In the novel The Prince and the Pauper by Mark Twain, Offal Court is literally an awful place. It is not far from London Bridge and is comprised of "very narrow, crooked, and dirty streets." Tom Canty lives in a dreadful house that Twain describes as a "foul little pocket" on Offal Court (Chapter II). Even though all the houses are three stories, each story juts out over the other in an odd manner. Tom's entire family lives in one room on the third floor in one of these houses. Tom's house is "small, decayed, and rickety" (Chapter II).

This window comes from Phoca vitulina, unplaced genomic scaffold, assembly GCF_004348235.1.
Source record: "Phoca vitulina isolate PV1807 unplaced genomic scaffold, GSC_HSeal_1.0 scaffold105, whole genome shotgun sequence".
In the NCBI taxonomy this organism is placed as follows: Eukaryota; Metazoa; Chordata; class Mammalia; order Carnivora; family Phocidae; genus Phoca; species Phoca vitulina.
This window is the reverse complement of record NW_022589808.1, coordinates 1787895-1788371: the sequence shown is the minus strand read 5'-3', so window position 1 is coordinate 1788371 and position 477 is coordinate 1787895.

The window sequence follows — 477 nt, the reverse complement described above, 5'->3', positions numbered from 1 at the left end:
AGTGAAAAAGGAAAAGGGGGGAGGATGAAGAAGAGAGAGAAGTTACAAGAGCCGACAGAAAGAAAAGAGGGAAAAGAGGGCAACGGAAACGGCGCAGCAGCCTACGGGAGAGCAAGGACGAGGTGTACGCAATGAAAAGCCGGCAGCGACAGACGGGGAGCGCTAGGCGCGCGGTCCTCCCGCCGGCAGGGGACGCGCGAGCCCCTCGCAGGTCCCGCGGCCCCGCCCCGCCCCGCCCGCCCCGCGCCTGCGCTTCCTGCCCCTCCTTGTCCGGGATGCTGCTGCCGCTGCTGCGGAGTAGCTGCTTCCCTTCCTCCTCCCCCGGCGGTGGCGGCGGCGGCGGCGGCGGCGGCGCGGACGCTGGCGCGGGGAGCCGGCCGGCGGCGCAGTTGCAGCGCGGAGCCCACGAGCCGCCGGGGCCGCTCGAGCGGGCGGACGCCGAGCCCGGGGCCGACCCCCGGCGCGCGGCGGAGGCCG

You would not want to live on Offal Court because its inhabitants are beggars, thieves, and drunks. This includes Tom's father, John Canty, who is a thief and Tom's grandmother who is a beggar. As well, both his father and grandmother are drunks. Twain calls them fiends. Brawls are commonplace, and they occur every night. Even worse, these fights take place all night long. Everyone who lives on this street is wretchedly poor and hungry. Offal Court is a horrible place in the most sordid area of London. Tom can only escape the reality of Offal Court through his daydreams and imagination.